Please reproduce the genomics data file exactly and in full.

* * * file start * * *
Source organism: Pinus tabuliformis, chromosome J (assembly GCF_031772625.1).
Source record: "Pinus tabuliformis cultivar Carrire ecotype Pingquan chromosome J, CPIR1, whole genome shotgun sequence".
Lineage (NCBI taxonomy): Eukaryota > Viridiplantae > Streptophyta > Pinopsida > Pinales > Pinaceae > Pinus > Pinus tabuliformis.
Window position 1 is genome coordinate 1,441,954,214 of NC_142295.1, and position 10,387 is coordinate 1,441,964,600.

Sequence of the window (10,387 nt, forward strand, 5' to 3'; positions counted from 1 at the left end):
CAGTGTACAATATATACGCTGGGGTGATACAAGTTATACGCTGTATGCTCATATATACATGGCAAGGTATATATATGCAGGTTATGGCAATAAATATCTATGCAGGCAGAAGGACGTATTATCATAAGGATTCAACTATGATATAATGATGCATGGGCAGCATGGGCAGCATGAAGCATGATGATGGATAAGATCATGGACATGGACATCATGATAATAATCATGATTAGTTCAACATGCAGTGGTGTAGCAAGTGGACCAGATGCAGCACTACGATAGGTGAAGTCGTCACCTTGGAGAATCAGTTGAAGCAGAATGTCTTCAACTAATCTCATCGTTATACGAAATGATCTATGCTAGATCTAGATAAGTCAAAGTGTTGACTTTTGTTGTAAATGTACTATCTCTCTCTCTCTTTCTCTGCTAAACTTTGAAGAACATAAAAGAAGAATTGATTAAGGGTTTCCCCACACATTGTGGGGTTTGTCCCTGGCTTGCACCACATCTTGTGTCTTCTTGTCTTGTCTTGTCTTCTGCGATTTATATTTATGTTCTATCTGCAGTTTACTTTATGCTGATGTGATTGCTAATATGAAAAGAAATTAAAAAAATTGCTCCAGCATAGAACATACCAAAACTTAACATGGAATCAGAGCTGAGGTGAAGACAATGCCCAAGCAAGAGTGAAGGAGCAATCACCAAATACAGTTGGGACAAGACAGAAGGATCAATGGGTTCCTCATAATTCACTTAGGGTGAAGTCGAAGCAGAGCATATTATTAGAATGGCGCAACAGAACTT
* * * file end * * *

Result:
Source organism: Pinus tabuliformis, chromosome J (assembly GCF_031772625.1).
Source record: "Pinus tabuliformis cultivar Carrire ecotype Pingquan chromosome J, CPIR1, whole genome shotgun sequence".
Lineage (NCBI taxonomy): Eukaryota > Viridiplantae > Streptophyta > Pinopsida > Pinales > Pinaceae > Pinus > Pinus tabuliformis.
Window position 1 is genome coordinate 1,441,954,214 of NC_142295.1, and position 10,387 is coordinate 1,441,964,600.

Sequence of the window (10,387 nt, forward strand, 5' to 3'; positions counted from 1 at the left end):
CAGTGTACAATATATACGCTGGGGTGATACAAGTTATACGCTGTATGCTCATATATACATGGCAAGGTATATATATGCAGGTTATGGCAATAAATATCTATGCAGGCAGAAGGACGTATTATCATAAGGATTCAACTATGATATAATGATGCATGGGCAGCATGGGCAGCATGAAGCATGATGATGGATAAGATCATGGACATGGACATCATGATAATAATCATGATTAGTTCAACATGCAGTGGTGTAGCAAGTGGACCAGATGCAGCACTACGATAGGTGAAGTCGTCACCTTGGAGAATCAGTTGAAGCAGAATGTCTTCAACTAATCTCATCGTTATACGAAATGATCTATGCTAGATCTAGATAAGTCAAAGTGTTGACTTTTGTTGTAAATGTACTATCTCTCTCTCTCTTTCTCTGCTAAACTTTGAAGAACATAAAAGAAGAATTGATTAAGGGTTTCCCCACACATTGTGGGGTTTGTCCCTGGCTTGCACCACATCTTGTGTCTTCTTGTCTTGTCTTGTCTTCTGCGATTTATATTTATGTTCTATCTGCAGTTTACTTTATGCTGATGTGATTGCTAATATGAAAAGAAATTAAAAAAATTGCTCCAGCATAGAACATACCAAAACTTAACATGGAATCAGAGCTGAGGTGAAGACAATGCCCAAGCAAGAGTGAAGGAGCAATCACCAAATACAGTTGGGACAAGACAGAAGGATCAATGGGTTCCTCATAATTCACTTAGGGTGAAGTCGAAGCAGAGCATATTATTAGAATGGCGCAACAGAACTT